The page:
READ Full Story Here
The sex of criminals, and victims of crime, are no longer recorded in Canada. Statistics Canada in collaboration with the Canadian Association of Chiefs of Police (CACP) have replaced the variable ‘sex’ with self-declared ‘gender’ in the Uniform Crime Reporting (UCR) Survey.
the government has not publicly announced the removal of “sex” from crime statistics, nor made this information readily accessible to the public. If you want to independently verify this … by contacting Statistics Canada or the CACP. It would also be useful to contact your local police department and inquire as to whether they intend to adhere to this guideline.
READ Full Story Here
BCCNM disciplinary hearing regarding caWsbar founding member Amy Hamm
“This case involves worldviews and rights that have come into conflict, and whether an off-duty nurse is allowed to engage in debate about such a politically charged matter in the public square,” says lawyer Lisa Bildy, co-counsel for Ms. Hamm. “Of course, conflicts are best solved by discussion and debate, not censorship and punishment. The College is tasked with keeping patients safe and regulating the profession in the public interest. But we should be concerned when the regulatory process becomes a tool for use by activists to complain about professionals whose opinions they wish to punish,”
READ Full Story Here
Read our Brief to Parliament regarding Bill C-6 (conversion therapy) and write your MP with your concerns.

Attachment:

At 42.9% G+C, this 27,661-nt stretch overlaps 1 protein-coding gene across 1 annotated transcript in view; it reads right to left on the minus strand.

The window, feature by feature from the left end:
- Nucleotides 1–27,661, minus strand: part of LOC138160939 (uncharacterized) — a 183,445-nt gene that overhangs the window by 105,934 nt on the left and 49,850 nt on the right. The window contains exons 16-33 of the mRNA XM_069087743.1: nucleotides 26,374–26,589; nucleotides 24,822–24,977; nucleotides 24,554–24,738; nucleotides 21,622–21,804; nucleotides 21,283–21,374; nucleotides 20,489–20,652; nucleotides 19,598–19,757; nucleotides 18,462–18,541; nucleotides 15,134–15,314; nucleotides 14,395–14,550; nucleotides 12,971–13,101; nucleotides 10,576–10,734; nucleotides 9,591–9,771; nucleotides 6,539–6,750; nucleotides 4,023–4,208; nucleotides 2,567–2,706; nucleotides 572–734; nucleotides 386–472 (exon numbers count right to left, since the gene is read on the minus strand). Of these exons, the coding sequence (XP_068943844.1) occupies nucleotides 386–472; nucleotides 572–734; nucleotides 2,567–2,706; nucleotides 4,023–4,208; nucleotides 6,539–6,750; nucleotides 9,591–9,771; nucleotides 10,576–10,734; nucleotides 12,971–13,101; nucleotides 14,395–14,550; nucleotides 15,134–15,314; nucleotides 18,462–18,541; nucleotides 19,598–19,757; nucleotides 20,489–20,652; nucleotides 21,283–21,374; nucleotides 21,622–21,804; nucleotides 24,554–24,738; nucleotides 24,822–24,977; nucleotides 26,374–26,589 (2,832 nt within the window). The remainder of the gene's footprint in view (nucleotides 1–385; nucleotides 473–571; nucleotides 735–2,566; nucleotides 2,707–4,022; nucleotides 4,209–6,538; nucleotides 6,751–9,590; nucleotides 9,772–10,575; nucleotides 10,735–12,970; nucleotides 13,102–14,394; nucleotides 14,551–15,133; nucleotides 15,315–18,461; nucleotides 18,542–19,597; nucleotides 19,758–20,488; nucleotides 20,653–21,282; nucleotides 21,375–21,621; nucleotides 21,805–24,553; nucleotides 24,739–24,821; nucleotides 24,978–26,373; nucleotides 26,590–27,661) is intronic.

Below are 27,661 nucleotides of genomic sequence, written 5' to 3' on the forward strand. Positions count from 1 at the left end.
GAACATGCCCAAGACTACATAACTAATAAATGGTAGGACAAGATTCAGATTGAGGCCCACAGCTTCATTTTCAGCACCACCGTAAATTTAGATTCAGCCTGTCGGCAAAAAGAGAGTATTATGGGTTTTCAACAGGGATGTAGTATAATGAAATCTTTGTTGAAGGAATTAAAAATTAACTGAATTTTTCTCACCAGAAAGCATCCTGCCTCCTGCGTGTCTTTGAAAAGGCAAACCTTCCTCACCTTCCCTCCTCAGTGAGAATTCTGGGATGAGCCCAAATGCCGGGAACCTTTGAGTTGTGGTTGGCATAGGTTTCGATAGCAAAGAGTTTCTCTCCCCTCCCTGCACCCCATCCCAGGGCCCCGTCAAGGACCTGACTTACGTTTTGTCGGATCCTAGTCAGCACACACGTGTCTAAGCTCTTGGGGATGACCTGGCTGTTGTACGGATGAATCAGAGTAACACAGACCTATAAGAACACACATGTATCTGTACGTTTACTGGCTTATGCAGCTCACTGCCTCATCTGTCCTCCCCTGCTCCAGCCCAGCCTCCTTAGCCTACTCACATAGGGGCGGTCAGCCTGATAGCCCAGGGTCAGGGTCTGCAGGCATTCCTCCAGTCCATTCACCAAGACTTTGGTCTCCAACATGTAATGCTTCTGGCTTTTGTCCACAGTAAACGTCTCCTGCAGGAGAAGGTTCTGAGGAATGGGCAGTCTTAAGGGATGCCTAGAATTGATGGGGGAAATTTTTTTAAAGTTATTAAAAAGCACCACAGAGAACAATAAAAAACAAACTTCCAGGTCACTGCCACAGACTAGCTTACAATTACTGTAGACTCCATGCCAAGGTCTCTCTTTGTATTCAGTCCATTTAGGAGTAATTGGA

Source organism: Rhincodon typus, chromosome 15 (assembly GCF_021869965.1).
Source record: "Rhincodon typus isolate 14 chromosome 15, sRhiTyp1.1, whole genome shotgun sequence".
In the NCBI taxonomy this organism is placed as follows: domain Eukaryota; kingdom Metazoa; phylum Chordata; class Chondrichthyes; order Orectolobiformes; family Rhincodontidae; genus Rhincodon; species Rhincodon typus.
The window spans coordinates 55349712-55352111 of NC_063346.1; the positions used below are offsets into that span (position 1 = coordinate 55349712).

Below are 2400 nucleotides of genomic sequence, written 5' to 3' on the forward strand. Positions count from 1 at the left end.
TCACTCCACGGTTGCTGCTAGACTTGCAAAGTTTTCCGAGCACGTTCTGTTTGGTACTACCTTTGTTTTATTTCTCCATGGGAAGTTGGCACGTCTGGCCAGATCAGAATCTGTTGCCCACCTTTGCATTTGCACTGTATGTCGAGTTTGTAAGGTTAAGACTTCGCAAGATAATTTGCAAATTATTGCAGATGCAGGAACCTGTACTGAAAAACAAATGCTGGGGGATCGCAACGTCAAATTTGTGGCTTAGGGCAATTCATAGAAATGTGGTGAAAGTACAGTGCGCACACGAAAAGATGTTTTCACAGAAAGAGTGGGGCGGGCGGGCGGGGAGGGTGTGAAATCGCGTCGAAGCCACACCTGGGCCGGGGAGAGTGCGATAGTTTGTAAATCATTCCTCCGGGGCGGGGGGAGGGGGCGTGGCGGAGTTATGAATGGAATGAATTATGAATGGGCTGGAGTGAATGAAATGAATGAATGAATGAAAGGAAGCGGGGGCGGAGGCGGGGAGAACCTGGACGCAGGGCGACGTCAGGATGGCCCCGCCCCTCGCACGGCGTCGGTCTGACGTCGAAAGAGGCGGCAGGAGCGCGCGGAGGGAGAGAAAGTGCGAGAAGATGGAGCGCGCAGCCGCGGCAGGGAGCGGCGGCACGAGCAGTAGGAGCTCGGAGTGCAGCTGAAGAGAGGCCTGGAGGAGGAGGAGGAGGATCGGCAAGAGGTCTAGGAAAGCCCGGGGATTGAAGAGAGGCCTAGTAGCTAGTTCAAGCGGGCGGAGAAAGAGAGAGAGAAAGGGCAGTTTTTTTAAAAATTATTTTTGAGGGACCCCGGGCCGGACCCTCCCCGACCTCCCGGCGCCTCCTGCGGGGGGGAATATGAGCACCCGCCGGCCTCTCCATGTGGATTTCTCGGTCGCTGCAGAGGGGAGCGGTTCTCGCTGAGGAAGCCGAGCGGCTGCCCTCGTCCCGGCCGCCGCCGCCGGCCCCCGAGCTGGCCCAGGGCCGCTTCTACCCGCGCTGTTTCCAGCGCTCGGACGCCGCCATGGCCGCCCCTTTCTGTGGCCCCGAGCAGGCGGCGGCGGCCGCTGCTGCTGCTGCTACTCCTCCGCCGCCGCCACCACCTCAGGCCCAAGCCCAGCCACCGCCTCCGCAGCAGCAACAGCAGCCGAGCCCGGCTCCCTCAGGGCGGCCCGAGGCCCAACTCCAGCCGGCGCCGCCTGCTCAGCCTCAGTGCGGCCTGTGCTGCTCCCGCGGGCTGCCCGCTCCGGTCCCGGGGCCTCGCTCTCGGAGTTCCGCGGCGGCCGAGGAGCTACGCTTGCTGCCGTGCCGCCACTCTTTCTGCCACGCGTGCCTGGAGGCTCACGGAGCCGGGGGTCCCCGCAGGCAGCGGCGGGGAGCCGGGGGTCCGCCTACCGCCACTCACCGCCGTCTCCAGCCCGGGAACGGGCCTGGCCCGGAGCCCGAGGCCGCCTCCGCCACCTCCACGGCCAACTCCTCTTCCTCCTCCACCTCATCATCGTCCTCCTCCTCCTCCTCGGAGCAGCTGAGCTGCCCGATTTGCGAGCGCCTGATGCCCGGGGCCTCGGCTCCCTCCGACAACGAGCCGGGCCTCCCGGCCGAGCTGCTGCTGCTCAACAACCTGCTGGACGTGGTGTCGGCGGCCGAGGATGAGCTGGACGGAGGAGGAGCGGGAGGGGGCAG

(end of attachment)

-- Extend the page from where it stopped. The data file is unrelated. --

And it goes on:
Conversion Therapy Bans for Gender Identity: The Harmful Consequences for Women and Girls in Canada. A brief submitted to the Standing Committee on Justice and Human Rights.
Shared from https://www.cawsbar.ca/who-we-are
In May of 2021 Sweden announced a change of their policy regarding the medical and surgical transition of children. The change came in the wake of several bombshell documentaries which explored the issue of medicalization of children experiencing gender dysphoria in Sweden and Europe.
The controversial documentary series examined the evidence base of the protocols, the ethics of treating children who cannot consent and the degree of oversight and accountability that clinics held for their patients.
The english speaking world isn’t aware of much of what the documentaries uncovered because of the language barrier, as the films are mostly in Swedish. English captions have been made available and for the first time the films are presented here with english voiceover to make them more accessible.
This transition protocol for children based on “The Dutch Study” had previously been used by clinics in Sweden since around 2014 to start children on puberty blockers leading to cross-sex hormones and surgery.